What is Cancer Immunotherapy?
The advent of precision medicine has ushered in a new way of battling cancer. With an understanding of the genetics of cancer, treatment is now personalized specific to a patient's unique tumor characteristics. However, one of the limitations of precision medicine is the inevitable development of treatment resistance by the tumor. The vast majority of patients, after experiencing clinical benefit, will require a change in treatment as their tumor mutates. As a cancer changes, so must our response. In this perennial "cat and mouse" game, new approaches must be developed to keep up.
Instead of always playing "catch up" with a tumor, immunotherapy offers the greatest hope in our search for a cancer cure. By harnessing the power of the immune system, the body can keep up with new mutations. What is cancer immunotherapy?
Immunotherapy can be broken into 3 major categories: monoclonal antibodies, vaccines and nonspecific immunotherapies. Antibodies are the body’s ammunition against cancer. In the lab, antibodies can be produced specific to a patient’s tumor. These are then injected into a patient.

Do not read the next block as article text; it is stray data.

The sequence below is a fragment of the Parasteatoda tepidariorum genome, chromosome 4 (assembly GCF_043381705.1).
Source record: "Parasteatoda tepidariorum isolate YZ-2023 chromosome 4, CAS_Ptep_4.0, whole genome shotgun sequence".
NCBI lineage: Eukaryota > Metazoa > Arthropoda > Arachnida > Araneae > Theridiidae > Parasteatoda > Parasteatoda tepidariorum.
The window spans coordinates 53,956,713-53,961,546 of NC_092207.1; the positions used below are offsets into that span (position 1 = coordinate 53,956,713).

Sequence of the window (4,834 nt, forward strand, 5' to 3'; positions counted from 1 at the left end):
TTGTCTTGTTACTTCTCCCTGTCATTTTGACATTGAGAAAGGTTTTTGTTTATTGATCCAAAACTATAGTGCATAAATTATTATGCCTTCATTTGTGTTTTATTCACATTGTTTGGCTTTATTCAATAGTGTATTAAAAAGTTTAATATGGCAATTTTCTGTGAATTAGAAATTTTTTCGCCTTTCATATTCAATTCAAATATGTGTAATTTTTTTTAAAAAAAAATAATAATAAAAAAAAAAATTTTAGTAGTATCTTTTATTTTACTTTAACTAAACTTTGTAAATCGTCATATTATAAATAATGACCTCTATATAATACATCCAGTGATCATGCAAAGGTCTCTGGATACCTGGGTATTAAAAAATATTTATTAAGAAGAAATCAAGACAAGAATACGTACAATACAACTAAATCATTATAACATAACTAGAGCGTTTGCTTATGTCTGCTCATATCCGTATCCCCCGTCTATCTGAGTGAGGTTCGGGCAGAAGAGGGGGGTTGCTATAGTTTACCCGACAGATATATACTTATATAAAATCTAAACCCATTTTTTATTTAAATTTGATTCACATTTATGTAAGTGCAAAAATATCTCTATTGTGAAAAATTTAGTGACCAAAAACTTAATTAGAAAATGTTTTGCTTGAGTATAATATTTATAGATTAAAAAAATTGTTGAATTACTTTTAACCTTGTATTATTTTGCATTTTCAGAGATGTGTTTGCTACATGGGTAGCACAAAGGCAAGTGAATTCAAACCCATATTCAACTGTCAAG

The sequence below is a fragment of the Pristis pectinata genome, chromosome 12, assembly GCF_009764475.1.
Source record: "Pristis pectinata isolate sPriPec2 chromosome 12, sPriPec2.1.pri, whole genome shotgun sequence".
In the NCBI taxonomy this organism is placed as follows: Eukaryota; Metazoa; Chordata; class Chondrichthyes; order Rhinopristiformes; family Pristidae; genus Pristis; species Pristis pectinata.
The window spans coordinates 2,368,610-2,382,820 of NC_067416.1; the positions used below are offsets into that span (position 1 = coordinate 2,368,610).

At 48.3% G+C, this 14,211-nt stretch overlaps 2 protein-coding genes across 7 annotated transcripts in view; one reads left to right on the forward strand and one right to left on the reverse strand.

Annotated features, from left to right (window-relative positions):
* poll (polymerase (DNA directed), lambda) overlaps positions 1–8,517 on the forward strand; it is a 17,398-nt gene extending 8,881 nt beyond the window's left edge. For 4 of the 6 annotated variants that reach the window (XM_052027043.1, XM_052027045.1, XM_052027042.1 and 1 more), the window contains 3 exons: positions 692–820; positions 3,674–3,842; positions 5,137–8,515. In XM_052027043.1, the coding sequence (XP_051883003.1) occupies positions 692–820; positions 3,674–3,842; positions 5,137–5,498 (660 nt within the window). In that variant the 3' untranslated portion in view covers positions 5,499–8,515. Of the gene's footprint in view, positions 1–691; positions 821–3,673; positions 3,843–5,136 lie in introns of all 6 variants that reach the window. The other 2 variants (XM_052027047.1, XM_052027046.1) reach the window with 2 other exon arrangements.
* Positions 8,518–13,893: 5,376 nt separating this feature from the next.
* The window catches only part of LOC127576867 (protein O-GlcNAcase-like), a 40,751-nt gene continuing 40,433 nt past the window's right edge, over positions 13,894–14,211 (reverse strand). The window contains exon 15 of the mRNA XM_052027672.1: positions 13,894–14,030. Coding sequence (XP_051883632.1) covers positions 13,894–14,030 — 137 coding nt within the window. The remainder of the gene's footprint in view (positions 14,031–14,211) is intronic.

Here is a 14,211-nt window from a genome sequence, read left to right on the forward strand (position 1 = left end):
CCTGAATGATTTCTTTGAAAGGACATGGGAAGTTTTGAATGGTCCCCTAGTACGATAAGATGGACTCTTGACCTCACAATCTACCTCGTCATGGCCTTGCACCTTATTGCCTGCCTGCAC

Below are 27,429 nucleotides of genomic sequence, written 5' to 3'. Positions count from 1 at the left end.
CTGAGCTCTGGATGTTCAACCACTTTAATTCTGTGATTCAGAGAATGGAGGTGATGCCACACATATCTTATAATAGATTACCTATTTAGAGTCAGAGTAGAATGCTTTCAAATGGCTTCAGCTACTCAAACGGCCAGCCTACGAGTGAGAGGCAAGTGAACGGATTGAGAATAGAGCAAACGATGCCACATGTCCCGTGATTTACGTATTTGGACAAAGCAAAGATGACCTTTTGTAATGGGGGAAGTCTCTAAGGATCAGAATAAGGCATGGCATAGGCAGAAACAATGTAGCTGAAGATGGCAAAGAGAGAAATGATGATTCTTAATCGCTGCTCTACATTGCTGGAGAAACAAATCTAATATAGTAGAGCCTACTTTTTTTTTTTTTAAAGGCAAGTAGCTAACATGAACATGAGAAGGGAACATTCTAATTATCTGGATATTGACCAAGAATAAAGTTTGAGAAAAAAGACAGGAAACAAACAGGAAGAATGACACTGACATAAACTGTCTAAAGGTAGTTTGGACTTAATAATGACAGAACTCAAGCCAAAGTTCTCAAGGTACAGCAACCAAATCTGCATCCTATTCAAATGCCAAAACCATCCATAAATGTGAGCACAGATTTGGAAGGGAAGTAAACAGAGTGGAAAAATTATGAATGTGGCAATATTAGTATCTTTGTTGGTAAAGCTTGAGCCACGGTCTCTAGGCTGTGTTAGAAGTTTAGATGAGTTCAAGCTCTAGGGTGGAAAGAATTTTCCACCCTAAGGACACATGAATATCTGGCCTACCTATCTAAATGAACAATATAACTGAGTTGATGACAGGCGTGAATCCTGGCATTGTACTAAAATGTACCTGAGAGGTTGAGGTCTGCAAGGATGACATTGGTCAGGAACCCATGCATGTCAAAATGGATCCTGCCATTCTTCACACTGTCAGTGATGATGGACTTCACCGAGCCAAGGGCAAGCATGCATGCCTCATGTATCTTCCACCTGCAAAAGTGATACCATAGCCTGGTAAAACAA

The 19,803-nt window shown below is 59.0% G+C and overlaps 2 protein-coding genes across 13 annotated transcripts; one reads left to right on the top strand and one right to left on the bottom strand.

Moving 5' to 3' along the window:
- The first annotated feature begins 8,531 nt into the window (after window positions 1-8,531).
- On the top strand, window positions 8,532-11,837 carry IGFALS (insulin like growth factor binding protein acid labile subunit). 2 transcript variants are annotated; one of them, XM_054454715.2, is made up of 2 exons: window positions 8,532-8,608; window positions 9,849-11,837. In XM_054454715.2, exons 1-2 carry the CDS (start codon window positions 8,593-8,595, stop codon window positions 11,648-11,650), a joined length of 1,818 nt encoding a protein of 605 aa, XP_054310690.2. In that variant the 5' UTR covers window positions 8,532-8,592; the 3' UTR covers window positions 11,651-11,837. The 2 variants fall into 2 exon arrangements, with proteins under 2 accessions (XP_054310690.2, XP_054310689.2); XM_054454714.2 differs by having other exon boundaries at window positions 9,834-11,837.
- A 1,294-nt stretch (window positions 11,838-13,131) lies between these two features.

Vaccines are also a promising area of research. Already we have effective vaccines against some cancers. There are vaccines for HPV, which protects against cervical cancer, and hepatitis B, which protects against liver cancer. Vaccines are also being developed to treat cancer. Recently an effective vaccine against metastatic prostate cancer was approved (Provenge).
Finally, nonspecific immunotherapies are one of the hottest areas in cancer research currently. These can be divided into:
Cytokines – These are molecules which stimulate the immune system.
Checkpoint inhibitors – These release the brakes on the immune system, i.e. PD-1/PD-L1 PARP inhibitors.
Immunomodulating drugs – Cause a boost to the immune system, i.e. Thalidomide
As cancer comes from within, it is ironic that the ultimate cure may also come from within. Many of these advances are made possible by work of pathologists.